Jan 25, 2013

The Relevance of Organized Labor

Two statistics: Union membership in the United States, it was reported this week, is down to 6.6% of workers in private companies, the lowest level since World War II. The share of the national income going to workers is also at its lowest point since World War II.

Labor professor Gary Chaison told Bloomberg: “American workers feel as if the contract between them and their employers doesn’t work any more, but they’re not turning to unions.”

This is hardly a new phenomenon. More than 30 years ago, three prominent American labor leaders called on Peter Drucker for his counsel. One was president of a union of government employees, the second of a union in a primary industry, and the third of a mass-production union. “Each came with his own specific concerns,” Drucker recalled in The Frontiers of Management. “Yet each one asked—and fairly soon—whether the labor union still has a function in America or is becoming irrelevant.”

In Drucker’s view, the answer was not encouraging for his guests. The problem was not, in his opinion, union busters (though there were plenty of those out there—and still are). Instead, other factors were primarily at play.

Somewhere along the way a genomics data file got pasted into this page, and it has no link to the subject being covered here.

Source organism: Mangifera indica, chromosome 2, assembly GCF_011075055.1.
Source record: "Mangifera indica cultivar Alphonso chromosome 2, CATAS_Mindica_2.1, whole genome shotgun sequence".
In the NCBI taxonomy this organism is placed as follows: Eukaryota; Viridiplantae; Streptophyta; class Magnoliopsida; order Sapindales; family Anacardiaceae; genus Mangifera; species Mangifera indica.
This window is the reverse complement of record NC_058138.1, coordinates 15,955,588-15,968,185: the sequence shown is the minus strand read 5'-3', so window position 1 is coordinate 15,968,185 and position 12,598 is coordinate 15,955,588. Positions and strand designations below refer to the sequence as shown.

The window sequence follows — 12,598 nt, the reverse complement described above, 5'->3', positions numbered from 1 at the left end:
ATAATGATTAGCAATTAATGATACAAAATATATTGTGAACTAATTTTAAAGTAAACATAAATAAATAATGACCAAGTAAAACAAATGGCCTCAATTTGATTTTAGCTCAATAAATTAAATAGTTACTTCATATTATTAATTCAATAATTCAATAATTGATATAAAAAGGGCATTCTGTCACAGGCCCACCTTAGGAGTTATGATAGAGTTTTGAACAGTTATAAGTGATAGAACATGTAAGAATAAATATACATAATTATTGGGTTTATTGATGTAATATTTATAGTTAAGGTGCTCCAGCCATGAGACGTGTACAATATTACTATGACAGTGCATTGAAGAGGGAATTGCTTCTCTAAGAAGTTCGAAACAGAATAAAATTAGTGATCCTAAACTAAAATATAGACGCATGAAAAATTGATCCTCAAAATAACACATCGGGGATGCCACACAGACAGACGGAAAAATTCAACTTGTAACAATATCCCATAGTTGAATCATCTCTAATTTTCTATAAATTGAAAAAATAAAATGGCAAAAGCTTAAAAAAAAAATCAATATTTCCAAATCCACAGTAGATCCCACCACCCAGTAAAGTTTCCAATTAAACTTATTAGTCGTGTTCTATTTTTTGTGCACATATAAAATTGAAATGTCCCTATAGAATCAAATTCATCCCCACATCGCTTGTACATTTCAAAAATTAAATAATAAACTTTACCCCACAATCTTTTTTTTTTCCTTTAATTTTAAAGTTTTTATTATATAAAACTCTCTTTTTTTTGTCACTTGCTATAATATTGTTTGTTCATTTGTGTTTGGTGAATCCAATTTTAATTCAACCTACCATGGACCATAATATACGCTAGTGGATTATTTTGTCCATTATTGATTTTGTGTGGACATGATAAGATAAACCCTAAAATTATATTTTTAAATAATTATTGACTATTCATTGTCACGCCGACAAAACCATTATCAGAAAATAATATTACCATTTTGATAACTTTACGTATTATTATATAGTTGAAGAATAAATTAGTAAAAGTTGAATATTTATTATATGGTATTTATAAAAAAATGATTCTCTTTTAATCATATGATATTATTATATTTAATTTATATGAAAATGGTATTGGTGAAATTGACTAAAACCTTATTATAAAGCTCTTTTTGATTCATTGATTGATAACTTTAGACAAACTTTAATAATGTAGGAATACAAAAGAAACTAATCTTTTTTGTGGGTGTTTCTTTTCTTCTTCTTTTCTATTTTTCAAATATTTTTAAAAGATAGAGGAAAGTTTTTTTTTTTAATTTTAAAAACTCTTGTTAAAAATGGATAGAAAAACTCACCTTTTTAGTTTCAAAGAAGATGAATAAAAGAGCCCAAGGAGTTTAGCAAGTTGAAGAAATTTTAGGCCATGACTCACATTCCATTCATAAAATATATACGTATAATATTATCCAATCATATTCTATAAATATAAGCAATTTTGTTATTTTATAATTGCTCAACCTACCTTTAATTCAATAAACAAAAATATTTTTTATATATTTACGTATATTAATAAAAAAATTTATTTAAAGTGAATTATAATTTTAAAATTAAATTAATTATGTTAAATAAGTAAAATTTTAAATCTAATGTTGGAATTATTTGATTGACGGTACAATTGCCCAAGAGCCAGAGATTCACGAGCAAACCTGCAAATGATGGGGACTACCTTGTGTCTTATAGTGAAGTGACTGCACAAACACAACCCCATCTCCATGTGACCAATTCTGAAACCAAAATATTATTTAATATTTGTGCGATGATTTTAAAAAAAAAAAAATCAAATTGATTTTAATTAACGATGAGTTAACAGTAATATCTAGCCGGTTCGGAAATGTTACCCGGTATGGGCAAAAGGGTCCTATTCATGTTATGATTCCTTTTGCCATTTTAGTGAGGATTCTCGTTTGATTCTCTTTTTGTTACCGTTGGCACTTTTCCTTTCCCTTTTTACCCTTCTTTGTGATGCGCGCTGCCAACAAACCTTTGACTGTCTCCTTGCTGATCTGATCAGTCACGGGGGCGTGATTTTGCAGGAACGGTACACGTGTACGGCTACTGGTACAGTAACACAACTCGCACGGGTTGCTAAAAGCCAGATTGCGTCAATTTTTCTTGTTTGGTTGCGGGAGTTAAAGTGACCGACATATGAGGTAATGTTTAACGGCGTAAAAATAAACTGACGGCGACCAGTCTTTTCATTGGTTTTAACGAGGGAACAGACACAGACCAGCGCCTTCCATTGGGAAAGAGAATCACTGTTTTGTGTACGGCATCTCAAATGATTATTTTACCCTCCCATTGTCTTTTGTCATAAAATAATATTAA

One was that union members, by investing heavily in the stock market through their pension funds, were not merely employees but also owners, creating conflicts of interest. Another was that unions had managed to accomplish much of what they’d set out to do when the labor movement took off in the 1930s.

“The true strength of the labor movement in developed countries has been moral: its claim to be the political conscience of a modern secular society,” Drucker noted. But this was harder to be when organized labor became a powerful interest group and its members were relatively well paid.

Finally, Drucker argued, unions didn’t have many economic gains left to win. “Once 85 percent of national income goes to employees, the labor union has lost its original rationale: that of increasing the share of the national income that goes to the ‘wage fund.’” Drucker wrote in his 1980 book Managing in Turbulent Times. “All one labor union can do is increase the share of its members at the expense of other employees.”

Therefore, Drucker believed that unions needed to recast themselves as the entities that united the goals of the worker and the enterprise. Unions should be reestablished as “the embodiment of the ultimate identity of interest between employer and employee,” he wrote.

As things turned out, few unions took Drucker’s advice as fully as he’d have liked. But, as statistics show, Drucker also was writing at a time when wages were much more favorable for the worker.

What do you think? Do we need a revitalized labor movement if workers ever hope to see their wages rise significantly?

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